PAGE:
In this paper, we argue that the opportunities created from the recent transformational change in the health care industry have provided the environment for entrepreneurship to thrive. As a result, new and innovative organizational forms have flourished particularly when embedded in communities of entrepreneurial activity where networks of experience, access, and social/work relationships exist. The major purpose of this paper is to initiate a theoretical dialogue in which entrepreneurship is introduced as a field of research that can be used to explain how and why health care organizations have emerged and changed into their present forms. First, we present the basic elements for understanding the process of entrepreneurship and how entrepreneurial activity is important to the innovation of new organizational forms. Second, we relate this to the field of health care by focusing on the three stages in the entrepreneurial model: creation, discovery, and exploitation of entrepreneurial opportunities. Third, we argue that the degree of entrepreneurial activity within a given community is the outcome of a dynamic process involving social networks along with positive economic and legal activities that reduce transaction costs and encourage entrepreneurship. To demonstrate this, we focus on the area known as the “health care business capital” in the U.S. – Nashville, Tennessee – and describe the entrepreneurial activity in that city beginning in the 1960s and relate this to the existing theory. We believe this research represents a juxtaposition of the practical and theoretical, so critical in understanding entrepreneurial activity and new organizational forms in health care.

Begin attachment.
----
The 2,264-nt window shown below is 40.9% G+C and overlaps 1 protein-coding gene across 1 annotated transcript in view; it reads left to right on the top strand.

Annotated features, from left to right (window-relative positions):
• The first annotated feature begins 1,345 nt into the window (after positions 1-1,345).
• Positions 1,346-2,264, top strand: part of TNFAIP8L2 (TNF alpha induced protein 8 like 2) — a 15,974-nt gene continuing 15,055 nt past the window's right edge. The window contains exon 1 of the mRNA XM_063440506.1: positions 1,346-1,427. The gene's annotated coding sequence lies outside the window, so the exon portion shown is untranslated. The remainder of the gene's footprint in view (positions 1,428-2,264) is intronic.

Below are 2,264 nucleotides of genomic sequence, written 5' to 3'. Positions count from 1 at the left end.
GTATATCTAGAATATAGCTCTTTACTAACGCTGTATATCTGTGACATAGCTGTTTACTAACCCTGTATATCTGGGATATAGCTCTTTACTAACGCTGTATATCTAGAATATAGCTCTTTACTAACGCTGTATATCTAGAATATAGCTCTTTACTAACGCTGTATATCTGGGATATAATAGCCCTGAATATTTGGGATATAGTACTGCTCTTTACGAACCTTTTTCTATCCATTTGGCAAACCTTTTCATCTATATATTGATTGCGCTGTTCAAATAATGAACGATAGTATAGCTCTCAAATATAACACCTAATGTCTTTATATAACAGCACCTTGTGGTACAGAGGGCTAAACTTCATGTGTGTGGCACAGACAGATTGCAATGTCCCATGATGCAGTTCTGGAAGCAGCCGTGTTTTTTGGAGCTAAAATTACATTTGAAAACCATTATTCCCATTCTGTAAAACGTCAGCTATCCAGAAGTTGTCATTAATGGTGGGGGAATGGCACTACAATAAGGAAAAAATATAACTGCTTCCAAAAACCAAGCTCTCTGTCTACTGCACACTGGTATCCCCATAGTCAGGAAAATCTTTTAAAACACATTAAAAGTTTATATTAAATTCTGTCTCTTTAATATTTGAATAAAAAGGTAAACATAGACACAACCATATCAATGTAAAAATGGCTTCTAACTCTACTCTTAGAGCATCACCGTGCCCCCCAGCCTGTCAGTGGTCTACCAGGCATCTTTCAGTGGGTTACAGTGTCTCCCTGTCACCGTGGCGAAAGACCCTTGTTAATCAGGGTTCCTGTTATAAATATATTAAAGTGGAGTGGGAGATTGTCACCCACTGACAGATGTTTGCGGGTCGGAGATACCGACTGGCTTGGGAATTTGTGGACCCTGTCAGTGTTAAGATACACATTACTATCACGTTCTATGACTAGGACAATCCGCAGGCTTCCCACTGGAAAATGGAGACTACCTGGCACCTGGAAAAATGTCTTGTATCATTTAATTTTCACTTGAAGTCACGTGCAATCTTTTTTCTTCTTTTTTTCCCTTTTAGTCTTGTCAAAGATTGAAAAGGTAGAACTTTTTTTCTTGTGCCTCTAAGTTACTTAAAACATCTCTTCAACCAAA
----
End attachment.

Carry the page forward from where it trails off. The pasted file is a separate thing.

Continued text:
Topping, S., Carr, J.C., Woodard, B., Burcham, M.R. and Johnson, K. (2007), "Chapter 7 The Entrepreneurial Process in Health Care: The Nashville Phenomenon", Blair, J.D., Fottler, M.D., Ford, E.W. and Tyge Payne, G. (Ed.) Strategic Thinking and Entrepreneurial Action in the Health Care Industry (Advances in Health Care Management, Vol. 6), Emerald Group Publishing Limited, Bingley, pp. 167-190. https://doi.org/10.1016/S1474-8231(06)06007-1Download as .RIS
Emerald Group Publishing Limited
Copyright © 2007, Emerald Group Publishing Limited